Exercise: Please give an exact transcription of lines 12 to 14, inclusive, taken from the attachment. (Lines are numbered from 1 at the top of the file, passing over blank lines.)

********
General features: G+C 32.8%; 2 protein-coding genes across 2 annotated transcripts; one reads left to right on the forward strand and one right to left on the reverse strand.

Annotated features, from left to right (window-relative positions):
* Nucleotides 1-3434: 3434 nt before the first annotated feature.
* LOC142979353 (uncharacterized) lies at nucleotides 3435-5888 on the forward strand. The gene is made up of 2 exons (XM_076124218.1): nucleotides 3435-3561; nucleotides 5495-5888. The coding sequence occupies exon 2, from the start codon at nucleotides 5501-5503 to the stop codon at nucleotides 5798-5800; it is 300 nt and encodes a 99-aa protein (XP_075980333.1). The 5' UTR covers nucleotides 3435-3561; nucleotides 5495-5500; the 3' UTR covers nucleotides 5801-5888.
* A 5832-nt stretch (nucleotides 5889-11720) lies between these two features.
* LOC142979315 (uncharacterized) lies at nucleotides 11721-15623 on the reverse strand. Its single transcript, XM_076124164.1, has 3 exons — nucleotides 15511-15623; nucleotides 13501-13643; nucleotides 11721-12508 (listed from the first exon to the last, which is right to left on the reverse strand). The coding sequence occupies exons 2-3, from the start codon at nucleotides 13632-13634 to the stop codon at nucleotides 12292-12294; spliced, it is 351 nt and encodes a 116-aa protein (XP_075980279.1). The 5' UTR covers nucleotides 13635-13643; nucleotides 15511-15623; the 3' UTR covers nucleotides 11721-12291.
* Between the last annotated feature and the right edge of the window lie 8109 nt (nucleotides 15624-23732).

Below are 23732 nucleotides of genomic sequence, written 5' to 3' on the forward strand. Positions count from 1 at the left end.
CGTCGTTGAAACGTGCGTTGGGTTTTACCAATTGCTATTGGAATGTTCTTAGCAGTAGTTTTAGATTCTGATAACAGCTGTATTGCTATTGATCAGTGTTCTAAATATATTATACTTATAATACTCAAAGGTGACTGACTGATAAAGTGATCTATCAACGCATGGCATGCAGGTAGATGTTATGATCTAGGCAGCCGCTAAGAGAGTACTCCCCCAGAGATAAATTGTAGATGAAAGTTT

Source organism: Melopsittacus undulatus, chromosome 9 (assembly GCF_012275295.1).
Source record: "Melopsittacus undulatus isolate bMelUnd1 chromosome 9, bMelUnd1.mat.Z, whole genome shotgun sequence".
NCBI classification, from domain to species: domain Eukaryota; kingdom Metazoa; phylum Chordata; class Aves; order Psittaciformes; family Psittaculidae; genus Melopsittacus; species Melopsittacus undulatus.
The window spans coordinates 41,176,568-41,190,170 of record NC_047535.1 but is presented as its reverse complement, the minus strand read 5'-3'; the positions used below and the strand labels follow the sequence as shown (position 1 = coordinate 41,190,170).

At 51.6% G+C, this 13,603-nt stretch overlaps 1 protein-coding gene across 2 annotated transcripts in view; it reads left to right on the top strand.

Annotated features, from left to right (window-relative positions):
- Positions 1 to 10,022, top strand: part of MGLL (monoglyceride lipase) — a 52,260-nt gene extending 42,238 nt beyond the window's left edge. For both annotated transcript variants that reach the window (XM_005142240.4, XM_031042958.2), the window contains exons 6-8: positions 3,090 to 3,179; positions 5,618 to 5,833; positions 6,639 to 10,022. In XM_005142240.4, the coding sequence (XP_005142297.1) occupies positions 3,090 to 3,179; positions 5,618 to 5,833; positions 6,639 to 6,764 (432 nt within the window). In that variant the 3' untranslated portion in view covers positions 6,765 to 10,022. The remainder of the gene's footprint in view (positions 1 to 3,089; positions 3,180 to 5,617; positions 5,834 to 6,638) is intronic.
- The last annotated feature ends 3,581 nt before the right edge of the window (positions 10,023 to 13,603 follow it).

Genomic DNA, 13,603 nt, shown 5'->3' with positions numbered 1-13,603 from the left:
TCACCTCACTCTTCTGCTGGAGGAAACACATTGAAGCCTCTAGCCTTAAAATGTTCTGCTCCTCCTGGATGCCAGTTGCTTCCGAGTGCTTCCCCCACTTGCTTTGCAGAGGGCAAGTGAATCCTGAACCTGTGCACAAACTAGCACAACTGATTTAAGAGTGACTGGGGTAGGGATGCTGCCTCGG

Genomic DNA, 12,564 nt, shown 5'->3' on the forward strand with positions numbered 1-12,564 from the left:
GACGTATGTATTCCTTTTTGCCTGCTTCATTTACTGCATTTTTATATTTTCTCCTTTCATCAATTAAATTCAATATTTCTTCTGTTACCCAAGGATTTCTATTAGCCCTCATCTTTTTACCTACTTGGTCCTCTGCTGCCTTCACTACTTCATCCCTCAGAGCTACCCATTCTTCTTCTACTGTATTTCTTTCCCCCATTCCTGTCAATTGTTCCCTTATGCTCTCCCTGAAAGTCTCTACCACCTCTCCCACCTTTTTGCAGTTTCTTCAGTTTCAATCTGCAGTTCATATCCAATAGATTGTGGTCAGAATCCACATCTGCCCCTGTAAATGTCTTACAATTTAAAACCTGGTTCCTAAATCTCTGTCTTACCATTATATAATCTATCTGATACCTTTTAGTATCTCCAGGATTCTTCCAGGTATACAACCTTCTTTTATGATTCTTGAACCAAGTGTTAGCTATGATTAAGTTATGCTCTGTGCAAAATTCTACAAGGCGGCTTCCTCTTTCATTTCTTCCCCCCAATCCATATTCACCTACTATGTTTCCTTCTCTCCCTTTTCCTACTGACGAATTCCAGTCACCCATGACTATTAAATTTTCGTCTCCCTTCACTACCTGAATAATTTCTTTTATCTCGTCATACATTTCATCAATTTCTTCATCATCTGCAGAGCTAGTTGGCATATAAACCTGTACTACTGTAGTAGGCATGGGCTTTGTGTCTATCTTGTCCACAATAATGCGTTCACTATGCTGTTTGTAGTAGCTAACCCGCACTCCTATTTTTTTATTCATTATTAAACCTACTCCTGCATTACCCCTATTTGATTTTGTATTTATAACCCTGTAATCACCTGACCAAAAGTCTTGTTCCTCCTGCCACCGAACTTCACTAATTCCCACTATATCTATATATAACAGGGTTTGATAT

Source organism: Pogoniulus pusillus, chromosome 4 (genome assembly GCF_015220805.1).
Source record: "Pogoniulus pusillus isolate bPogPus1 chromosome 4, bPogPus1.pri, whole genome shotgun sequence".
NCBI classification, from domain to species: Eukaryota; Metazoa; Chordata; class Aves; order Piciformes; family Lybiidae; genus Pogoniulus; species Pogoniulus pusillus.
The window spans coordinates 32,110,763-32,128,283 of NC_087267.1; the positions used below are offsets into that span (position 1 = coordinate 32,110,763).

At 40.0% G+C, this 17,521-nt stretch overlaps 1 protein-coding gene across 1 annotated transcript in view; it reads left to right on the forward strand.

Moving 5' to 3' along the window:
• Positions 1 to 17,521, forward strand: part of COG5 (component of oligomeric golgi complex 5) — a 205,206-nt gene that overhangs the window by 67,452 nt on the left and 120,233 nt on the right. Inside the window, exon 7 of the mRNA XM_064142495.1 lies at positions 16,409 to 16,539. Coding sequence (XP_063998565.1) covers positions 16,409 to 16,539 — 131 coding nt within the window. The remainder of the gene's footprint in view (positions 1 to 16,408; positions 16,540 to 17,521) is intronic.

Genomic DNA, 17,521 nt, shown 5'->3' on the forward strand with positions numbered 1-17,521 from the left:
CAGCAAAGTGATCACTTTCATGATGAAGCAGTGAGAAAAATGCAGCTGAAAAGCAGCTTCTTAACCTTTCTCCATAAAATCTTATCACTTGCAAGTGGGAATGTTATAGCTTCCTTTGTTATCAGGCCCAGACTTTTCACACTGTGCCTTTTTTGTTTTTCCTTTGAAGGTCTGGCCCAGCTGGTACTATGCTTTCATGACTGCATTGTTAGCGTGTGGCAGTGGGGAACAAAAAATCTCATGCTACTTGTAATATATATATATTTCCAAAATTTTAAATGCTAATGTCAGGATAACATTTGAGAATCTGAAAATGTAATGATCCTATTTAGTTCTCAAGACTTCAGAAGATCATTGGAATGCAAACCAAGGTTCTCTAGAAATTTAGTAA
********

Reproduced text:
NCBI classification, from domain to species: domain Eukaryota; kingdom Metazoa; phylum Chordata; class Aves; order Psittaciformes; family Psittaculidae; genus Melopsittacus; species Melopsittacus undulatus.
The window spans coordinates 41,176,568-41,190,170 of record NC_047535.1 but is presented as its reverse complement, the minus strand read 5'-3'; the positions used below and the strand labels follow the sequence as shown (position 1 = coordinate 41,190,170).

At 51.6% G+C, this 13,603-nt stretch overlaps 1 protein-coding gene across 2 annotated transcripts in view; it reads left to right on the top strand.